The end of August

a cheery end to a dismal month

A rather dismal August finally dripped to a finish. The sodden ground could hold no more water, so the streams were raging torrents and trails were squishy. The lovely long days of summer were just a memory, as day-lengths shortened rapidly. The fall season in Juneau can be pretty gloomy, but instead of pouting and whining (well, mostly instead), I found some cheering things to see.

Out near the glacier, a very late brood of barn swallows lined the edge of their nest with five widely gaping beaks every time a parent bird arrived. Each time, one lucky nestling would get a bug or two from a busy adult; feeding five big chicks took a lot of work. But all five chicks fledged a day later and were lined up on a fence railing, awaiting food deliveries.

On my home pond, there was another late brood, this one of mallards. A female appeared, trailed by two large offspring that were getting their real feathers. All that was left of the babyish down was a small poof on the rump. These two, about half the size of the female, were the remainder of a brood of five or six ducklings, but both of them, with mama, appeared for many days and finally looked just like her in both size and plumage.

The star of the show near the Visitor Center was a young porcupine, recently abandoned by its mother. That’s normal for this time in the porcupine year. Junior could be seen by numerous enchanted visitors, as it steadily gobbled alder leaves right next to the trail. For variety, it nibbled on some cottonwood leaves or climbed up a willow to demolish more leaves. Its right front leg seemed to be sore and was seldom used, but that didn’t deter the little guy from climbing trees and roaming around the area in search of green delicacies.

A whale-watching tour near Shelter Island found several humpbacks, and soon we were surrounded by them. The adults were placidly diving and coasting along, while a calf was showing off. It breached many time, it lunged repeatedly, and it rolled again and again. Its youthful exuberance entertained us well.

Mixed flocks of migrant songbirds flitted through the shrubbery in several places. Yellow-rumped warblers, ruby-crowned kinglets, Wilson’s warblers, and probably others searched for insects in the foliage. A friend watched an orange-crowned warbler probing both ends of a rolled-up cottonwood leaf in hopes of extracting the caterpillar within. Those masters of fast, erratic flight, the dragonflies, were no match for the wily olive-sided flycatchers, which perched in dead treetops and nabbed the big ‘darner’ dragonflies as they hunted small insects over a creek.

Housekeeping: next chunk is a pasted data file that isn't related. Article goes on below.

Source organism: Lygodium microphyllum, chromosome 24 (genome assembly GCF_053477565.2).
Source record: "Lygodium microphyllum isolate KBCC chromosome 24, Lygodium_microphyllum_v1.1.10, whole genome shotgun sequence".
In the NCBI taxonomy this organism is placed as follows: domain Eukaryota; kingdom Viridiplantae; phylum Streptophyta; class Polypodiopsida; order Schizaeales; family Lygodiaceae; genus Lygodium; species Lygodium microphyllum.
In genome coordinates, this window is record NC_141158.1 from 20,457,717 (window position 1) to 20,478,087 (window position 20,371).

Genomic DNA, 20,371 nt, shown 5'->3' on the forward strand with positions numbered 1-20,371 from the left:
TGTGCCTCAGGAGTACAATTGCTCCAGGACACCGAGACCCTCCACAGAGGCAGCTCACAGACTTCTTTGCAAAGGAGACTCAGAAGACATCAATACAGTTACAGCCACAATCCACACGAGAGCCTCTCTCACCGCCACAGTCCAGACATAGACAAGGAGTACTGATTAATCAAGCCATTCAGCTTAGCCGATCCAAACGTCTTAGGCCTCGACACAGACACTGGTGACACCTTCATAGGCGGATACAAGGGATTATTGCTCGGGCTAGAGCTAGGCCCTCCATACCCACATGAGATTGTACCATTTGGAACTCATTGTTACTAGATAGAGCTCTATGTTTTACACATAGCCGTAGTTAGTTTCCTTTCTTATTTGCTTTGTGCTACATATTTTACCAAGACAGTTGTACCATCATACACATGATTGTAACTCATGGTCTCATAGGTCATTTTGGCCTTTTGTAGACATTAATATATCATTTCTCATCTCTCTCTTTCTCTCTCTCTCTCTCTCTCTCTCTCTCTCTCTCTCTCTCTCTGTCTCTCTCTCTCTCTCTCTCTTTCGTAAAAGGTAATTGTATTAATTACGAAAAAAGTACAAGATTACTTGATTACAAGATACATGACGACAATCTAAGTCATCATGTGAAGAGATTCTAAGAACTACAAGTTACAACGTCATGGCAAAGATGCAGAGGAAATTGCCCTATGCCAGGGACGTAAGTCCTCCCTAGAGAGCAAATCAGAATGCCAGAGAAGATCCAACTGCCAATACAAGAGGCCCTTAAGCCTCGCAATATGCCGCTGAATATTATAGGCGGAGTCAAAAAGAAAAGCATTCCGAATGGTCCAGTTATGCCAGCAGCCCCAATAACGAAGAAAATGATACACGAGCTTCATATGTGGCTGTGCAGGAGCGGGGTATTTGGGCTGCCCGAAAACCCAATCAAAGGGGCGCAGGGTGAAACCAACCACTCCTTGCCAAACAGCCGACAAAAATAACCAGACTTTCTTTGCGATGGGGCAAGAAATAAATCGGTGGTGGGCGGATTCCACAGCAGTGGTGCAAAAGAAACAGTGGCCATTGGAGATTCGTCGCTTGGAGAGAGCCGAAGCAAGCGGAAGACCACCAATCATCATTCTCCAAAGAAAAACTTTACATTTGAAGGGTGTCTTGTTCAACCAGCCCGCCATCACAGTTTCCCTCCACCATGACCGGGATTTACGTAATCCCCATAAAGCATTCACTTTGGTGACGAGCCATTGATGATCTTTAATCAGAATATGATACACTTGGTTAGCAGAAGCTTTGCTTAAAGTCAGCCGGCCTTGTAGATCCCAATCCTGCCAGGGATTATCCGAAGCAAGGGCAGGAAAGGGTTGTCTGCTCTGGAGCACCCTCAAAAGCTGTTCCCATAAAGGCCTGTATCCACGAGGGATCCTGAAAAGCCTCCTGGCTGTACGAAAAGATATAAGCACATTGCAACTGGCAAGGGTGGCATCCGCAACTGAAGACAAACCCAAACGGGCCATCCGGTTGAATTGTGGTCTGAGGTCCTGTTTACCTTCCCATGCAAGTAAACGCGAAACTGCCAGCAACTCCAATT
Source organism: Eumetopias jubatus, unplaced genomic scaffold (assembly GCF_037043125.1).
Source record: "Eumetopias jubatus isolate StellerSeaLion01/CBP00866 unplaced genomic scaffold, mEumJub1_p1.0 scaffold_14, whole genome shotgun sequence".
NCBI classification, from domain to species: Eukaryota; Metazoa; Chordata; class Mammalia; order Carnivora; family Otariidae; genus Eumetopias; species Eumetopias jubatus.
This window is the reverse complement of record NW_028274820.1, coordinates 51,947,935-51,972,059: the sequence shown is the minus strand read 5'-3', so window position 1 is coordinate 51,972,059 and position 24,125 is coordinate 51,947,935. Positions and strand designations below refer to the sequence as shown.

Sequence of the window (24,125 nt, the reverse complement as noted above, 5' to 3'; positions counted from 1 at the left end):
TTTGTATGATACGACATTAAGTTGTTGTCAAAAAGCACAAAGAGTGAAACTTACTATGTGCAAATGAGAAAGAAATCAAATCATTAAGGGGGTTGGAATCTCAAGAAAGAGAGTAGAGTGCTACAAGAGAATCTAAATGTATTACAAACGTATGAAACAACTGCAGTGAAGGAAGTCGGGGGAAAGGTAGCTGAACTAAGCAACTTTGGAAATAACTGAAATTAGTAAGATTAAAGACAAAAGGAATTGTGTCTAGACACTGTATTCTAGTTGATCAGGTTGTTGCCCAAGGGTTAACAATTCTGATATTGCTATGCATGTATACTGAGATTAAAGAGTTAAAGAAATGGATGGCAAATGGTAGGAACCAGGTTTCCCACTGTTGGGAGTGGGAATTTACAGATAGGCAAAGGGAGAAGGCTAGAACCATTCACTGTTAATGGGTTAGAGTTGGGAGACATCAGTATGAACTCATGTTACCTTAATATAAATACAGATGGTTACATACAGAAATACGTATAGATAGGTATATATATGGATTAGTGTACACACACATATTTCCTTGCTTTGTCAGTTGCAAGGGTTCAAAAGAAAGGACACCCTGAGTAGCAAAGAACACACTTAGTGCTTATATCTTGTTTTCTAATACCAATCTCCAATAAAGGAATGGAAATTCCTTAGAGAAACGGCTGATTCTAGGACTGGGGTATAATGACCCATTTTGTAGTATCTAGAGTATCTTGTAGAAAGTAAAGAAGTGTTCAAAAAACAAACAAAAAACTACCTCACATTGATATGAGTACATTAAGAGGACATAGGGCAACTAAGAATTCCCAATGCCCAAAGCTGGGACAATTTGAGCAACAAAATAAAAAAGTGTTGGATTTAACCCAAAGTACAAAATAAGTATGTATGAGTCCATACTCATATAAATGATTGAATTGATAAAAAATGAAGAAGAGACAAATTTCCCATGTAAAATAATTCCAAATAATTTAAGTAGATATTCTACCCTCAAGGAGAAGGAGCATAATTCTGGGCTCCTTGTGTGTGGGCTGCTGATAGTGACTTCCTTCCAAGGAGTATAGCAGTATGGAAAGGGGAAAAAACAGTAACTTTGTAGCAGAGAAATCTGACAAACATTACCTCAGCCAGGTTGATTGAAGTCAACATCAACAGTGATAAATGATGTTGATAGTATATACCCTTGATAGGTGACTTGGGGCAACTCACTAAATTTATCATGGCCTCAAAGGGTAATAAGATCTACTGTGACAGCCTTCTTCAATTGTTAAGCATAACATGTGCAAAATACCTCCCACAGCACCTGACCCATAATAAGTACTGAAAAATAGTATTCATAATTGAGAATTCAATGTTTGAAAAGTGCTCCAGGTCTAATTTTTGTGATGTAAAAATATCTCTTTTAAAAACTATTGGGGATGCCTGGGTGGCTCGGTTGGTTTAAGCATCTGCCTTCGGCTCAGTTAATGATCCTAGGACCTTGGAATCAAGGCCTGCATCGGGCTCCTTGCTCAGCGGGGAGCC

Those of us who hang out near Steep Creek and the glacier were pleased to see an old ‘friend’ appear, strolling on the beach (or what beach there was, given the high waters). This was Na Tláa, the Clan Mother, a.k.a. the grandma bear, who is about twenty-three years old and has not had cubs for several years. She was not very plump and, long after other local bears had their new coats, she was still molting; her back was covered with long, bleached-out, reddish fur, while the rest of her showed shiny black new fur. This old bear foraged on this and that in the vegetation, caught a fish and ate it, looked at more fish in the ex-beaver pond, and eventually wandered on down the lakeshore.

High on the list of fun stuff was an encounter on the Perseverance Trail on the very last day of August. Two friends and I were coming down the trail, just below the Horn (where two benches provide a view of Snowslide Gulch). Some distance ahead of us there appeared a large black lump, followed by two smaller black lumps, moving slowly up the trail. Ooooops! What now?! Steep cliff up on our right, steep cliff down on our left, and nowhere to go but back. So we quietly backed up a hundred yards or so to the Horn, intercepted two other down-hikers, and waited. And there they came, mom and two cubs.

I suggested that we all go up on the little rubble slope on the inside of the curve, to allow the bruins plenty of room between us and the railing. Bad idea! Mom took one look at us and turned around, heading back down the trail. But she hesitated and looked back, as if she really wanted to continue upward. So we all scuttled into a corner of the fence behind the benches. Ah! Much better! The family turned back uphill and sauntered past us—Mom completely calm and owning the trail, the kids a bit skittish. So on they marched, right up the trail. There had been clear signs that some bears had used the trail above, bears that had been eating loads of stink currants. Nevertheless, we hoped they’d find a good place to leave the trail, so as not to be bothered by other hikers.